* WEEKEND OF OCTOBER 27 & 28 *

Asian World Film Festival, Culver City, Wednesday, 10/24 – Thursday, 11/1. The Asian World Film Festival brings the best of a broad selection of Asian World cinema to Los Angeles in order to draw greater recognition to the region’s wealth of filmmakers. The festival screens films from 50 countries across Asia spanning from Turkey to Japan and Russia to India. This year’s theme will focus on female empowerment.

Día de los Muertos Festival, El Pueblo Historical Monument, Downtown LA, Thursday, 10/25 – Friday, 11/2. Olvera Street is home to a colorful celebration that takes place over nine days. Merging ancient traditions with modern-day interpretations, you are invited to join in honoring deceased loved ones. Each evening, colorful and vibrant novenario processions take place at 7:00 p.m. The traditional, pre-Columbian procession evokes special memories of deceased loved ones with colorful pageantry and indigenous blessings. Pan de muerto (sweet bread) and champurrado (a Mexican hot beverage) are provided after processions. During the festival days on the weekend, there is entertainment and face painting throughout the day. Community altars, or “Las Ofrendas,” are on display in the plaza.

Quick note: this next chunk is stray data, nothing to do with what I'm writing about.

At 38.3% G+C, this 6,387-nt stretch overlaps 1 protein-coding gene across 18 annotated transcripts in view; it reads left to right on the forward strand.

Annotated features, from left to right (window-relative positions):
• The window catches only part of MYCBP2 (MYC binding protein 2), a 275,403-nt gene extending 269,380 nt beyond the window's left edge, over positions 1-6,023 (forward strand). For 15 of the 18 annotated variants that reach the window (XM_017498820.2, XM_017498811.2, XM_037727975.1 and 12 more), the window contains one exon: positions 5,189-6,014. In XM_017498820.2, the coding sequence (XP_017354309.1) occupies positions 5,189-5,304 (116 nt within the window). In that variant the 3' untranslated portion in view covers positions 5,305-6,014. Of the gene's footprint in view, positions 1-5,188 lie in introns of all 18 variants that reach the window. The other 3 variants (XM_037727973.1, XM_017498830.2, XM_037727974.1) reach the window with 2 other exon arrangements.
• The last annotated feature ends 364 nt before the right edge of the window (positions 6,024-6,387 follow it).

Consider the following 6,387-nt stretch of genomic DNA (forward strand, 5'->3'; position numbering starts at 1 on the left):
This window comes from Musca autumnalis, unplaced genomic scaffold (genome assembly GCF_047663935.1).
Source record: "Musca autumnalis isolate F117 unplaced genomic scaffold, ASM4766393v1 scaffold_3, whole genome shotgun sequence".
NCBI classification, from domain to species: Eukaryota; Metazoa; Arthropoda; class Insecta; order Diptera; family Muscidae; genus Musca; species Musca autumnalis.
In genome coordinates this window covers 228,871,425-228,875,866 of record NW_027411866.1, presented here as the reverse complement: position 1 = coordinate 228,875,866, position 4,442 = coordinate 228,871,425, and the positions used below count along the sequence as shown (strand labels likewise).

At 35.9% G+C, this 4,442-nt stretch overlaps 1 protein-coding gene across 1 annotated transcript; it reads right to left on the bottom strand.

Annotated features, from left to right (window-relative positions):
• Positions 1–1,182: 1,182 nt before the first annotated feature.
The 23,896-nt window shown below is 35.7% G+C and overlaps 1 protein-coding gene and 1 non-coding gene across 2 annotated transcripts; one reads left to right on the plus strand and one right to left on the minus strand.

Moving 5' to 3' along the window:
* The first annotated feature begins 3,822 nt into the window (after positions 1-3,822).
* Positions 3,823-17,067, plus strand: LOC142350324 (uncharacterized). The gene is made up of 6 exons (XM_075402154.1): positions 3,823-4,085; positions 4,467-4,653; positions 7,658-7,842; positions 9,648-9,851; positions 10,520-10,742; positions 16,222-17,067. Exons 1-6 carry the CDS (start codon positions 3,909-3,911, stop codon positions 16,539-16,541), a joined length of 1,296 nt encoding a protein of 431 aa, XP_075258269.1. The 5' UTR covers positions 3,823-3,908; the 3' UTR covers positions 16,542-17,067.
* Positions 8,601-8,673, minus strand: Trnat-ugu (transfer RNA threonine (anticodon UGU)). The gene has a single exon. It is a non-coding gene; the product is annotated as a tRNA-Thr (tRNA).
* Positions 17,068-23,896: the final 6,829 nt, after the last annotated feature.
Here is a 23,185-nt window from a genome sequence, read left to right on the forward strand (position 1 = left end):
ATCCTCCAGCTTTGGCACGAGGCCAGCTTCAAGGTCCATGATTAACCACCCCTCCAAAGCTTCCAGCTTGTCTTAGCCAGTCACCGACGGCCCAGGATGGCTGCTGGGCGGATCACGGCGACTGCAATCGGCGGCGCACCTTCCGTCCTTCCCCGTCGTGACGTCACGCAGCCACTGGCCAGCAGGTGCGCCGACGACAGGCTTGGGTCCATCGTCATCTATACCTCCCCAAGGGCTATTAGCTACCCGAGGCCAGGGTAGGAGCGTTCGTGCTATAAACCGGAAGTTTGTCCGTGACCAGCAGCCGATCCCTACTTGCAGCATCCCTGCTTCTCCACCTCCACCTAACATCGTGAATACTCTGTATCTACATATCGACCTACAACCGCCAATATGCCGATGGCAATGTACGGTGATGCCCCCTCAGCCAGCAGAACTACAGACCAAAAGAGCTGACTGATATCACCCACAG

Little Tokyo Walking Tour, Japanese American National Museum, Little Tokyo, Downtown LA, Saturday, 10/27, 10:15 a.m. – 12:15 p.m. Learn about past and present-day Little Tokyo on a walking tour led by an in-the-know JANM docent. From murals to monuments, explore both the popular and lesser-known gems of this bustling neighborhood. Weather permitting. $12 members, $15 non-members. Museum admission included. Limited to 20 participants. (Offered every last Saturday of the month.)

Día de Los Muertos 2018: Coatlicue “Mother of Gods”, Hollywood Forever Cemetery, Hollywood, Saturday, 10/27, 12:00 p.m. – 12:00 a.m. Spend an eventful day watching as the cemetery comes to life with joyful celebrations. Highlights include a vibrant traditional procession with traditional Aztec blessings and regional musical dance group dedications, 100+ altars created by members of the community to their ancestors and loved ones, four stages featuring music and theatrical performances, an art exhibition in the Cathedral Mausoleum, and a wide variety of Day of the Dead arts and crafts available for purchase. See website for complete schedule and ticket information.

JAM Session: Mexican Folk Dance, Burton Chace Park, Marina del Rey, Saturday, 10/27, 3:00 p.m. (Part of Marina Spooktacular) Delight in the vibrant music and dance of Veracruz! Step up on the tarima (wooden dance platform) with Ballet Folklorico Ollin who will walk you through this rhythmic dance style. The JAM will end with a fandango celebrating the entire community. Wear comfortable clothes and shoes. JAM Sessions are participatory while also centered on movement and music. All JAMs are free. All ages and skill levels are welcome.